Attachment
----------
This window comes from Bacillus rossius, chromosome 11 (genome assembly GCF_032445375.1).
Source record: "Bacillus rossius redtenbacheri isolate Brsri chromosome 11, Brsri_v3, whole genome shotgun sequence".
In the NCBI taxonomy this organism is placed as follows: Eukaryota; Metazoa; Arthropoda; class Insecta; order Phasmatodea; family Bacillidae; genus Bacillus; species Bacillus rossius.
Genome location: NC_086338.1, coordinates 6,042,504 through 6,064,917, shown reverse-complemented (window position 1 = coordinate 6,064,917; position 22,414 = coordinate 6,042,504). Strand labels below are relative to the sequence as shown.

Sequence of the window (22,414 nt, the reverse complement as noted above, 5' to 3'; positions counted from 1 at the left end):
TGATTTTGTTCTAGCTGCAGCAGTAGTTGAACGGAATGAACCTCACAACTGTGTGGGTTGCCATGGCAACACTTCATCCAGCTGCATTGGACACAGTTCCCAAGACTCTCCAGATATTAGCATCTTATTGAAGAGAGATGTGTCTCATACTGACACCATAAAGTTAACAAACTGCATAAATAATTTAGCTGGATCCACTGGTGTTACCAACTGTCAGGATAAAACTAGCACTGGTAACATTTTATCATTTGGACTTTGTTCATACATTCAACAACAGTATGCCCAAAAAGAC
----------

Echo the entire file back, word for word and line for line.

This window comes from Bacillus rossius, chromosome 11 (genome assembly GCF_032445375.1).
Source record: "Bacillus rossius redtenbacheri isolate Brsri chromosome 11, Brsri_v3, whole genome shotgun sequence".
In the NCBI taxonomy this organism is placed as follows: Eukaryota; Metazoa; Arthropoda; class Insecta; order Phasmatodea; family Bacillidae; genus Bacillus; species Bacillus rossius.
Genome location: NC_086338.1, coordinates 6,042,504 through 6,064,917, shown reverse-complemented (window position 1 = coordinate 6,064,917; position 22,414 = coordinate 6,042,504). Strand labels below are relative to the sequence as shown.

Sequence of the window (22,414 nt, the reverse complement as noted above, 5' to 3'; positions counted from 1 at the left end):
TGATTTTGTTCTAGCTGCAGCAGTAGTTGAACGGAATGAACCTCACAACTGTGTGGGTTGCCATGGCAACACTTCATCCAGCTGCATTGGACACAGTTCCCAAGACTCTCCAGATATTAGCATCTTATTGAAGAGAGATGTGTCTCATACTGACACCATAAAGTTAACAAACTGCATAAATAATTTAGCTGGATCCACTGGTGTTACCAACTGTCAGGATAAAACTAGCACTGGTAACATTTTATCATTTGGACTTTGTTCATACATTCAACAACAGTATGCCCAAAAAGAC